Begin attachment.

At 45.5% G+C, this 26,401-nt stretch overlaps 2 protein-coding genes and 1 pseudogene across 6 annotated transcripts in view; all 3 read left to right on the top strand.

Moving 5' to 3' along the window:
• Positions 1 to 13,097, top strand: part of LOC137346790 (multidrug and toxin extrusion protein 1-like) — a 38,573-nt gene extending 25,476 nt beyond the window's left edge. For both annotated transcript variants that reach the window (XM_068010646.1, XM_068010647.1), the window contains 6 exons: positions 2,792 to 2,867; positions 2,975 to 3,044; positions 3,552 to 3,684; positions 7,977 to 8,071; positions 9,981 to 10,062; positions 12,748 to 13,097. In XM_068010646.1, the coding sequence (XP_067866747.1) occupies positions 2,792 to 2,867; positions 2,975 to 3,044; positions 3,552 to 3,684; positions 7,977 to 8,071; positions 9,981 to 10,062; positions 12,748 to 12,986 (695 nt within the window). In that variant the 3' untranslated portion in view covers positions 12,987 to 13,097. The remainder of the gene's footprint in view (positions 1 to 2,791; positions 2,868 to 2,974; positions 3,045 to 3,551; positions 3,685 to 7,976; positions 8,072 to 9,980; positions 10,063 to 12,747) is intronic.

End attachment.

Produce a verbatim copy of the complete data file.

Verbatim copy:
At 45.5% G+C, this 26,401-nt stretch overlaps 2 protein-coding genes and 1 pseudogene across 6 annotated transcripts in view; all 3 read left to right on the top strand.

Moving 5' to 3' along the window:
• Positions 1 to 13,097, top strand: part of LOC137346790 (multidrug and toxin extrusion protein 1-like) — a 38,573-nt gene extending 25,476 nt beyond the window's left edge. For both annotated transcript variants that reach the window (XM_068010646.1, XM_068010647.1), the window contains 6 exons: positions 2,792 to 2,867; positions 2,975 to 3,044; positions 3,552 to 3,684; positions 7,977 to 8,071; positions 9,981 to 10,062; positions 12,748 to 13,097. In XM_068010646.1, the coding sequence (XP_067866747.1) occupies positions 2,792 to 2,867; positions 2,975 to 3,044; positions 3,552 to 3,684; positions 7,977 to 8,071; positions 9,981 to 10,062; positions 12,748 to 12,986 (695 nt within the window). In that variant the 3' untranslated portion in view covers positions 12,987 to 13,097. The remainder of the gene's footprint in view (positions 1 to 2,791; positions 2,868 to 2,974; positions 3,045 to 3,551; positions 3,685 to 7,976; positions 8,072 to 9,980; positions 10,063 to 12,747) is intronic.